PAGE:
Can You Get Into Legal Trouble For Secretly Recording Phone Conversations?
These days, we always keep our eyes on our phones, and they always keep their eyes on us. Smartphones are so smart that they know you better than you know yourself. Your phone can help you remember all kinds of things, from your baby’s first smile to the items you want to pick up at the grocery store to the password on your Amazon account. If you can use your phone to converse, and you can use your phone to record, it follows that you can use your phone to record conversations. Of course, most of the time you should not do this. Wiretapping, including secret recordings of conversations in which you are a participant, is a felony in Pennsylvania. If you are facing criminal charges for recording a phone conversation without the knowledge or consent of your conversation partner, contact a Pittsburgh Internet crimes lawyer.
Pennsylvania Requires “All Party Consent” for Recording Communications
Secret recordings are a widespread tactic in criminal investigations, but every state has a law that prohibits wiretapping unless a law enforcement officer specifically instructs you to do it. The states define illegal wiretapping in different ways; in some states, it is legal to record your own conversation with someone else, but not to use your phone as a fly on the wall when other people are talking to each other. By contrast, Pennsylvania requires all party consent. This means that it is not legal for you to record your conversation with someone else unless you have asked for and received permission from all the participants in the conversation. This rule applies to in-person communication as well as phone calls.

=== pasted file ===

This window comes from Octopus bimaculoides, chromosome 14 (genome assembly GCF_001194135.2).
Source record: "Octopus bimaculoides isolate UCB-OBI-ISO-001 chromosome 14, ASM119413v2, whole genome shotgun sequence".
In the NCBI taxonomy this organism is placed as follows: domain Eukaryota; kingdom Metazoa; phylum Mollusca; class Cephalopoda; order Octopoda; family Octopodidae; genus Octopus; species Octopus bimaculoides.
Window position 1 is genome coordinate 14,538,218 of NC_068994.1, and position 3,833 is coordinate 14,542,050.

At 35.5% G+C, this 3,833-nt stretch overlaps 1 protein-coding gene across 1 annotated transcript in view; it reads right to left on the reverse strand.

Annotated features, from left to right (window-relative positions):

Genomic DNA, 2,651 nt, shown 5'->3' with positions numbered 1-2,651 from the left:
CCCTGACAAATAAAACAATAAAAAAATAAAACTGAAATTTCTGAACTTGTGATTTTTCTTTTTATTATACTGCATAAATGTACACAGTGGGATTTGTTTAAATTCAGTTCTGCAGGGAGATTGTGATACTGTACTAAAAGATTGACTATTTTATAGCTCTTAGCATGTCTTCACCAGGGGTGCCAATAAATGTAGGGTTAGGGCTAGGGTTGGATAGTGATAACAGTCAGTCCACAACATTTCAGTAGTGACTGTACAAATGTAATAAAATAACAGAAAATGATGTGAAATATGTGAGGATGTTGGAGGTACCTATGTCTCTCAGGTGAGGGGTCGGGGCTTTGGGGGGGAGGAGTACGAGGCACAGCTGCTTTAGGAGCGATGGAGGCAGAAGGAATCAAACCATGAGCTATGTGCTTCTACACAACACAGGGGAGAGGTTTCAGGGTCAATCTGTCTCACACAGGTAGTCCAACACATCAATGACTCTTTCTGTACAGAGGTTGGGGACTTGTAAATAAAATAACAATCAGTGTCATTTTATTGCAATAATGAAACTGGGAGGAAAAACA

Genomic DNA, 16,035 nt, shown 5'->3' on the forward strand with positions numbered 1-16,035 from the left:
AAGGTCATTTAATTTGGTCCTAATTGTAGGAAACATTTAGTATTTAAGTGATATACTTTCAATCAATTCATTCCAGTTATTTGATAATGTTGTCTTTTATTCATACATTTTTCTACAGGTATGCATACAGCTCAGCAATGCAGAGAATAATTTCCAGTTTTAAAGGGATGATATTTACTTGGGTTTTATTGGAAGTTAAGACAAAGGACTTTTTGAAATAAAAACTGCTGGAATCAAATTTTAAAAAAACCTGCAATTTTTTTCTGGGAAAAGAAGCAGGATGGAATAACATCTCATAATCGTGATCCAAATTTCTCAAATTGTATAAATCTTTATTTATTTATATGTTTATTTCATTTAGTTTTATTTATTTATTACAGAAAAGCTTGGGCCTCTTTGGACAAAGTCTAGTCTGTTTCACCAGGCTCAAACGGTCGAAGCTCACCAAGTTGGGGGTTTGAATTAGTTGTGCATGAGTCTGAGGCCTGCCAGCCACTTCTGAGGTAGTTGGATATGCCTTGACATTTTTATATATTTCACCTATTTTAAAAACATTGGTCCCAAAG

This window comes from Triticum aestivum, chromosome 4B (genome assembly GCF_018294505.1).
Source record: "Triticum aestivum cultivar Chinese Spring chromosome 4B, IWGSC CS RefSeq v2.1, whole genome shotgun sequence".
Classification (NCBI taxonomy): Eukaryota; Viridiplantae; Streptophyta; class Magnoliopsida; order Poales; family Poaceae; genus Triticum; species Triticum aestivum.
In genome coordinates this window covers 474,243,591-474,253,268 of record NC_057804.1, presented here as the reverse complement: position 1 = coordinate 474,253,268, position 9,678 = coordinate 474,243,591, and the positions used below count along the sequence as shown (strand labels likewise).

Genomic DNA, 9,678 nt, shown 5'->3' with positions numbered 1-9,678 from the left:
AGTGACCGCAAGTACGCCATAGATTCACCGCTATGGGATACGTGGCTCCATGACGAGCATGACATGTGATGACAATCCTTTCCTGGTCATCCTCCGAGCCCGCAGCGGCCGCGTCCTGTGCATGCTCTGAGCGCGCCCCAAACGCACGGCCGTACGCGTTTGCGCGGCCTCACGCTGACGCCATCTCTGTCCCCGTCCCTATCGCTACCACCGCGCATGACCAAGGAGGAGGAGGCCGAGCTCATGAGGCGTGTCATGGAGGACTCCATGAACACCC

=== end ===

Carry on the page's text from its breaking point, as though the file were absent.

Pennsylvania law considers illegal wiretapping a third-degree felony. It carries a maximum sentence of seven years in prison and a fine of $15,000.
In the News
Earlier this year, Ashley Thurby-Kolesar, a high school teacher from Uniontown, was arrested for recording a conversation she had with a 15-year-old student, in which he expressed concern about his grades, without the student’s knowledge. Thurby-Kolesar allegedly sent the recording to a 17-year-old student in order to embarrass the student depicted in the recording. She is also in legal trouble for exchanging thousands of text messages with the 17-year-old student in the context of an inappropriately close personal relationship.
Thurby-Kolesar, 33, waived her right to a preliminary hearing and immediately entered a plea of not guilty. Her bail was set at $20,000, and she posted the bail money and is now free while awaiting trial. Defendants who are convicted at trial tend to face harsher sentences than those who plead guilty. Thurby-Kolesar’s case is still pending and, like all defendants in criminal cases, she is presumed innocent until proven guilty.
Contact Gary E. Gerson About Internet Crime Cases
A criminal defense lawyer can represent you in criminal court if you are facing criminal charges for illegal wiretapping or other Internet crimes. Contact the law offices of Gary E. Gerson in Pittsburgh, Pennsylvania about your case.